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What will you reap? An Anglo-Saxon tradition to help us take stock

A cider-maker brings in the harvest (Getty)

August 1, in the traditional calendar of the Roman Rite the feast of St Peter in Chains, is also in the English agricultural calendar Lammas Day. The name comes from the Anglo-Saxon for “Loaf-Mass”, commemorating the old custom of baking a loaf of bread from the first grain harvested at this time, and having it blessed at Mass. Similarly, “corn dollies” would be made of the first sheaves and blessed. The similar Irish observance was called Lughnasadh; in their zeal to de-baptise the old folk customs of the British Isles, modern neo-pagans love to seize upon these sorts of practices and annex them. Nevertheless, the judgement of folklorist Ronald Hutton remains: these sorts of customs do indeed represent survivals of the “Old Religion” – but that religion was pre-Reformation, not pre-Christian.

In any case, Lammas-tide signals the beginning of the harvest. For all that summer’s heat may last another month or more, the countdown toward autumn – and after that, Christmas – has begun. What was sown (or born) in spring, and carefully tended during the heat of summer, comes to fruition anywhere between Lammas and Martinmas (the wine harvest), according to region and species. The parade of observances that the Liturgical Year in all the varied rites of the Church provides during this time is at once impressive and sublime: the Transfiguration; the Assumption; the Nativity of the Blessed Virgin; the Feast of the Holy Cross (“Holy Cross in Harvest”); Michaelmas; Our Lady of the Rosary; Christ the King; Halloween; All Saints; All Souls; and St Hubert – patron of hunters – are among them. Even the secular observances during this times, such as Columbus Day, Remembrance/Veterans’/Armistice Day, and Thanksgiving lend themselves to this general theme of ingathering and recollection. So too do innumerable harvest festivals and the like.

But significant as these observances are in marking the year, their lessons have a wider application than the calendar. For the iron rule that we reap what we sow recurs continually in the life of mankind. It is certainly true in institutions. The drivel that was sown in the Church in the wake of Vatican II (and before, if we are to believe Ven Pius XII in his encyclicals Humani Generis and Mediator Dei) has borne bitter and ridiculous fruit indeed, in such farcical events as the forthcoming Amazon Synod. The moral degradation and decay that dominates the nations of the West to-day is the result of the ethical implosion that rocked developed countries during the same era. The sacramentalisation of contraception and abortion has created the population decline that no politician can directly address, although they frantically attempt to counter the resulting shortages in labour and consumption with measures that themselves contribute to our increasingly lethal political atmosphere. We are already reaping a foul Lammas harvest in Church and State – one trembles to think of where we shall be when the figurative St Martin’s day arrives.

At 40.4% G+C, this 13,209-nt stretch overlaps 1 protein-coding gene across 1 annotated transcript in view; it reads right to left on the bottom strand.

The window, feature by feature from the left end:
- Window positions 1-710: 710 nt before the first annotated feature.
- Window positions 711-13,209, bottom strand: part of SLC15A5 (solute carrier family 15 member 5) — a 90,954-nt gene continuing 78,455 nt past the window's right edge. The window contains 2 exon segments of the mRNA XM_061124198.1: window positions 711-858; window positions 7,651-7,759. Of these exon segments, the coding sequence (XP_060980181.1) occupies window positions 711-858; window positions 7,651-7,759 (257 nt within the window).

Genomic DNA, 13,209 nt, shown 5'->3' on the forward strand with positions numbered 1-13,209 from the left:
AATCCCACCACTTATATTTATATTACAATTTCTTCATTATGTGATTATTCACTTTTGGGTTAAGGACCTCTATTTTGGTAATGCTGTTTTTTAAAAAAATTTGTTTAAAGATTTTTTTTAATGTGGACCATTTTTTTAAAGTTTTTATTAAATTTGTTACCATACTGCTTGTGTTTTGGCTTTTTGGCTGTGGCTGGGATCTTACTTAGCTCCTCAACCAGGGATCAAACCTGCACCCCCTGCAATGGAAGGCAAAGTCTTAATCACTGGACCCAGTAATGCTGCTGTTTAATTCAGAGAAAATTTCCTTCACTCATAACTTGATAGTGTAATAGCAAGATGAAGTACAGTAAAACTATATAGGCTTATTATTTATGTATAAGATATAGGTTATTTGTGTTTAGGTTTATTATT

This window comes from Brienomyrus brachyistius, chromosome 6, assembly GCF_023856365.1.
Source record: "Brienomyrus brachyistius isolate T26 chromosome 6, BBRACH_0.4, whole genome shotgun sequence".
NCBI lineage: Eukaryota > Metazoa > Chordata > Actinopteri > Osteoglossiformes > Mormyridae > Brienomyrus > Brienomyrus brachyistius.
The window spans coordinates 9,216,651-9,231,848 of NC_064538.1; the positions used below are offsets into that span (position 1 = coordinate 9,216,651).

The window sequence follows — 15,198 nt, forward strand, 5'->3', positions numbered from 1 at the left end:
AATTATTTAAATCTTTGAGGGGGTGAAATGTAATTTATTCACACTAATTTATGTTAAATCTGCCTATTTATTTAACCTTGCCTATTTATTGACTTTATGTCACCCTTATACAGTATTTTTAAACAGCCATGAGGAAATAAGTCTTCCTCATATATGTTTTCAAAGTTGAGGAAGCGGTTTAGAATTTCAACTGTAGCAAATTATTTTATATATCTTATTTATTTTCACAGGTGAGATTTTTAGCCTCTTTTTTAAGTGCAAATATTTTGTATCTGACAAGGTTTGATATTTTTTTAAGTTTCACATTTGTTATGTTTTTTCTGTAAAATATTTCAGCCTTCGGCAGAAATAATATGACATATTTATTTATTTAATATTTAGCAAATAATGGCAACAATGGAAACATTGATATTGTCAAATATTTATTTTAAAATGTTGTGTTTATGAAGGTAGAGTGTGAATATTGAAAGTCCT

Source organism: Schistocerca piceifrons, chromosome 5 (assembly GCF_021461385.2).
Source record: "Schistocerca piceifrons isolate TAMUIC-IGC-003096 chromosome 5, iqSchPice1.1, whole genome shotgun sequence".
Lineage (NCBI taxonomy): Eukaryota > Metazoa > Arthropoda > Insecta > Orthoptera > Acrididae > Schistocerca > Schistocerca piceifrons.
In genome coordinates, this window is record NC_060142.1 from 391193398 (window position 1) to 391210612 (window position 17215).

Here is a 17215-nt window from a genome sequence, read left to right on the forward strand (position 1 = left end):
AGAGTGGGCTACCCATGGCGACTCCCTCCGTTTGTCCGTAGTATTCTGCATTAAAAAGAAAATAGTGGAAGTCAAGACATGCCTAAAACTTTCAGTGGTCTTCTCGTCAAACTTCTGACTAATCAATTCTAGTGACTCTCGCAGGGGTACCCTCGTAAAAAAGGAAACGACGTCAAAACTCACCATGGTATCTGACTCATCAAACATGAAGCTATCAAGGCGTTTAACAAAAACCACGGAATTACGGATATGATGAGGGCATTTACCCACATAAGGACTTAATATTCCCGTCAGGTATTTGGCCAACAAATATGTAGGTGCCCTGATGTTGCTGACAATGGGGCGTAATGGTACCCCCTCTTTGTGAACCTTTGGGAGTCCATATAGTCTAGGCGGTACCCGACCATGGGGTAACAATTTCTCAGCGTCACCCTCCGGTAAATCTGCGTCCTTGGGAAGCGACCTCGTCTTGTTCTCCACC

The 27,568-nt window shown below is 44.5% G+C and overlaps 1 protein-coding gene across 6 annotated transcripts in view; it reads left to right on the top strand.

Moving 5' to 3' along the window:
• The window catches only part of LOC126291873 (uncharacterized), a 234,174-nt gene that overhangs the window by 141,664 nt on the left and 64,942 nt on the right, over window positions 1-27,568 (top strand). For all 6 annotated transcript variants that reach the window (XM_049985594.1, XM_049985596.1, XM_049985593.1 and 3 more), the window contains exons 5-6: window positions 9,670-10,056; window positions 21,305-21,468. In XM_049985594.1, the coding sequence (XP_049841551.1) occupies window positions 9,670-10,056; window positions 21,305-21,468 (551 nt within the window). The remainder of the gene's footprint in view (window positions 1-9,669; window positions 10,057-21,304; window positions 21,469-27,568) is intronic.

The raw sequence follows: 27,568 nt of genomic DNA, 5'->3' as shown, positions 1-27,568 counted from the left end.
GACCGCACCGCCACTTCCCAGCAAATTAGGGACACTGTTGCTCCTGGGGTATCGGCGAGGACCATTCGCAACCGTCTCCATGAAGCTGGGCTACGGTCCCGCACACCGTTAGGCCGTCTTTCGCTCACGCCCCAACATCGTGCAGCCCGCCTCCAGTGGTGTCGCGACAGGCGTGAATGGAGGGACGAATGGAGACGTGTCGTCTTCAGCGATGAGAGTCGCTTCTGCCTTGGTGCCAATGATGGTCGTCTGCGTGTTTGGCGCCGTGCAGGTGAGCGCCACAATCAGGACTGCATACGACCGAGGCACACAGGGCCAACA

But the reaping of what we have sown is also true in local communities as well; here we can see a much brighter picture here and there – even as some farms are better tended than others, depending on the skill and drive of the particular husbandman. Some dioceses, religious orders and houses, and parishes reflect zeal for doctrine, liturgy, and devotions, even as some towns and even counties or the equivalent show more interest in local affairs on the part of their leaders and populace than others. In the latter case, schools, libraries, and cultural resources stand out from the common run of these things and provide a better temporal life for their citizens, even as the former groups offer a firmer spiritual ground for their clergy, religious, and laity.

The iron law of reaping and sowing is also true of us as individuals as well. If we have sown love and concern in our daily lives with friends and family, then in old age the young shall cluster around us, providing comfort and solace; if we attempted to follow Christ’s commands and sow virtue rather than vice in our lives, then age shall find us with lessened fear and disappointment. In a word, if we have tried to live for others rather than ourselves – that is, for God and our neighbor – our personal harvest shall be rich, indeed.

The truth is that sowing, tending, and harvesting are at once metaphors and realities for each of us on every level in which we live our lives. Whether we have lived all of our lives on farms or – as with this writer – we are exclusively the products of major cities, this is unrelentingly true. But where the farmer is stuck with whatever seed he has lain in the ground, and must await whatever comes after Lammas Day, the rest of us – either institutionally or individually – are not. For us we constantly are given a choice of seeds, and so a choice of harvest.